hinders project planning and the attraction of investment
Regulatory and tax policy. The uncertainty in
present and future regulatory and tax policies can derail even
the best planned projects. The burden of duplicate federal and
state policy can add redundancy and more
cost to project development. Federal trade restrictions
limiting international transport and exports of O&G, such
as LNG exports and pipeline construction, will impede progress
for North American producers.
Financing and executing complex megaprojects will not be easy.
Even after financing is secured, only 22% of O&G
megaprojects are considered successful, in terms of original
investment criteria, resulting from the additional challenges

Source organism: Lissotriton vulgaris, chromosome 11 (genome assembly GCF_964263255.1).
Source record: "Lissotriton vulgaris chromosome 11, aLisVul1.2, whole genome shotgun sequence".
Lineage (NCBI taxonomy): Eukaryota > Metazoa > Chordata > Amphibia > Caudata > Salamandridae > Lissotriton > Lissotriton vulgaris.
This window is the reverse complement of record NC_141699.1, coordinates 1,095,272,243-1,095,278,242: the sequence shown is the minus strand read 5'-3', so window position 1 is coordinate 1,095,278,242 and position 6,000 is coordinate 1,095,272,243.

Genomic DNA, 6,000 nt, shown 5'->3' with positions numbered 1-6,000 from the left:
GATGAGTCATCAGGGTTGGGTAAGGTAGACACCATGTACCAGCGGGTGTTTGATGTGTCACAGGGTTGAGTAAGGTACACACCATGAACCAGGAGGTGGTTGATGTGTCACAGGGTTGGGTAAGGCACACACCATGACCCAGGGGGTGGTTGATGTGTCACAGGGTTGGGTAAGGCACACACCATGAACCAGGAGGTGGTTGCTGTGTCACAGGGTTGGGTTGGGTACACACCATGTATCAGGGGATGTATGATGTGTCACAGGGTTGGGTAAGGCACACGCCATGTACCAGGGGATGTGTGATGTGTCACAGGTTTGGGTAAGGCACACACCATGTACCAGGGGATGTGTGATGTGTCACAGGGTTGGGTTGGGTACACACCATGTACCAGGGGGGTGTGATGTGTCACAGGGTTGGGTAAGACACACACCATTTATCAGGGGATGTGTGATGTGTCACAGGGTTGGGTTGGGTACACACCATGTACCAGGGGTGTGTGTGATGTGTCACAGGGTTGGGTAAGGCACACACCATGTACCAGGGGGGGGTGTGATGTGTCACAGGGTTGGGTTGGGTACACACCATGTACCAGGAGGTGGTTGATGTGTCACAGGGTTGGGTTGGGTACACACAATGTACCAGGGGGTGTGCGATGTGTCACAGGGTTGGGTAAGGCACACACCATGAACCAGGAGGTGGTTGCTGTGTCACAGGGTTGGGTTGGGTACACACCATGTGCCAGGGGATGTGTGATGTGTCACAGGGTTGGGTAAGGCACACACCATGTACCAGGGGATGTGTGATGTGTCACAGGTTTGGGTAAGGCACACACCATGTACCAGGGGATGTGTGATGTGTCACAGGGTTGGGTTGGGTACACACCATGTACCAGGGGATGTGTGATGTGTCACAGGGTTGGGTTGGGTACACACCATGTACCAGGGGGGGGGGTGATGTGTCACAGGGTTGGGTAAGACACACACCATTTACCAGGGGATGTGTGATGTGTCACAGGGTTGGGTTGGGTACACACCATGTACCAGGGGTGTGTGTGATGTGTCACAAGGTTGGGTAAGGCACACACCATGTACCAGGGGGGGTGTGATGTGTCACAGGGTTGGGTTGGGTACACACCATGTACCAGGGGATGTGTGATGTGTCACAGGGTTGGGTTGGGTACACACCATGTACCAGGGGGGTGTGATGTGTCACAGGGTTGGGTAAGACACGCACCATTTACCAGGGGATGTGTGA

of cost overruns and schedule delays. Given the high levels of
training and technical expertise required, fierce competition
over the shrinking global talent pool is also challenging the
industry, driving payroll expenses up 43% since 2006.
According to Deloittes
latest study, The Challenge of Renaissance: Managing an
Unprecedented Wave of Oil and Gas Investment, North
America -- once viewed as a mature region -- is experiencing a
renaissance of new growth and opportunity for the upstream,
midstream and downstream. Report highlights are:
trends. The global growth mirrors the North American
experience in increasing complexity and cost. The total O&G
expenditures in 2013 will reach $330 B outside the US according